State could take equity in small businesses, suggests Lloyds chairman

Lord Blackwell, chairman of Lloyds, says government could convert bad coronavirus emergency loan debt into equity, giving it stakes in thousands of small businesses

Lord Blackwell, chairman of Lloyds Banking Group, has suggested the government could end up owning equity in thousands of small businesses.

The Lloyds chairman thinks the government would be better off converting loans it is already guaranteeing into equity stakes in small businesses if loans go bad.

Banks and the government would need to work together to “think about how we transform some of that debt that they’ve accumulated into some other kind of security”, he said.

The Bounce Back Loans scheme, which launched on Monday, May 4, lent over £2bn to more than 69,000 small businesses within its first 24 hours.

The parallel Coronavirus Business Interruption Loan Scheme (CBILS) has lent £5.5bn to 33,812 businesses since its launch on March 23.

Lord Blackwell, 67, told an online seminar organised by City & Financial Global that debts could be converted into equity or an equity-type of security.

Viable businesses

Government and banks “do need to think about what will be required to recapitalise some of those businesses to ensure that they are viable going forward and otherwise viable businesses aren’t forced into insolvency or liquidation”, he said.

Devising a solution “needs working through urgently so that we can give businesses some idea of how they will emerge out of the end of the tunnel”, he said.

Banks are required to go after small businesses that fail to repay their loans, either through the Bounce Back Loans or the Coronavirus Business Interruption Loan Scheme – an unenviable task given how knife-edge most small businesses are.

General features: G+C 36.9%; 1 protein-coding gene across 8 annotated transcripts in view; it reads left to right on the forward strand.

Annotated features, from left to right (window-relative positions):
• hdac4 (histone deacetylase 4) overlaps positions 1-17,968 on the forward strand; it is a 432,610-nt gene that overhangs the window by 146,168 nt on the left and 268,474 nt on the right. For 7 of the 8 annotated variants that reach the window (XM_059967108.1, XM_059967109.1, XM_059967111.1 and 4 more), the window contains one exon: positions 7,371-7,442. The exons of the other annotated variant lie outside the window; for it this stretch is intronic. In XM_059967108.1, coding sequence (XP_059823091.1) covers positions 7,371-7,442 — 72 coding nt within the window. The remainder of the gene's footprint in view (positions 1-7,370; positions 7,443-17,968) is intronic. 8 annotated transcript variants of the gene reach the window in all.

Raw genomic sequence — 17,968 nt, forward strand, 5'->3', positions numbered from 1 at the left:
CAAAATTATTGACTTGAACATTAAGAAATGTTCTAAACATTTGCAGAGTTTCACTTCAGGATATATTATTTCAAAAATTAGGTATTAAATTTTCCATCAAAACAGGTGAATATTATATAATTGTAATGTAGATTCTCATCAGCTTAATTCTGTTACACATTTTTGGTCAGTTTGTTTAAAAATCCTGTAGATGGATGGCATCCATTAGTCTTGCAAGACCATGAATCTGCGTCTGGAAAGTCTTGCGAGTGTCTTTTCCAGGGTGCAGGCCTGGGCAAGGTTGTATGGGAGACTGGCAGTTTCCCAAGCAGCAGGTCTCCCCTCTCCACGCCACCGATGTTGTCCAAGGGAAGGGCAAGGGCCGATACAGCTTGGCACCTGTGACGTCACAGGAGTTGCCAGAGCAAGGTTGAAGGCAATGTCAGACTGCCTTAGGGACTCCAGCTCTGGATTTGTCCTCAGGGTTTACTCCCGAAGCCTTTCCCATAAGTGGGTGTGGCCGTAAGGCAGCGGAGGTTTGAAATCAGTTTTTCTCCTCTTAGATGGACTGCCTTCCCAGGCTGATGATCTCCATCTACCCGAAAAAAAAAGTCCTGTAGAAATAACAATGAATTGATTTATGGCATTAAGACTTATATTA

The Treasury has already mooted converting loans made through its £500m Future Fund for tech start-ups into equity if loans go unrepaid.

And back in 2017 chancellor Rishi Sunak floated the idea of packaging smaller SME loans into a larger portfolio that could be securitised (bundled together and then sold to investors) in a Retail Bond Exchange, giving everyday investors a fixed rate of return “and a stake in ‘Enterprise Britain’”.

However, Emma Jones of small business support network said it was hard to see how the government could manage this level of equity investment.

Jones said: “In our view, it’s very difficult to envisage how this might work. There are 5.9m SMEs in the UK and 96 per cent of them are micro firms and self-employed individuals.”

Last month Lord Blackwell joined a Recapitalisation Group organised by lobby group The City UK, a lobby group, exploring how to recapitalise businesses which have taken on debt.

Further reading

HMRC opens self-employed income support early on May 13

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Tim Adler

Tim Adler is group editor of Small Business, Growth Business and Information Age. He is a former commissioning editor at the Daily Telegraph, who has written for the Financial Times, The Times and the...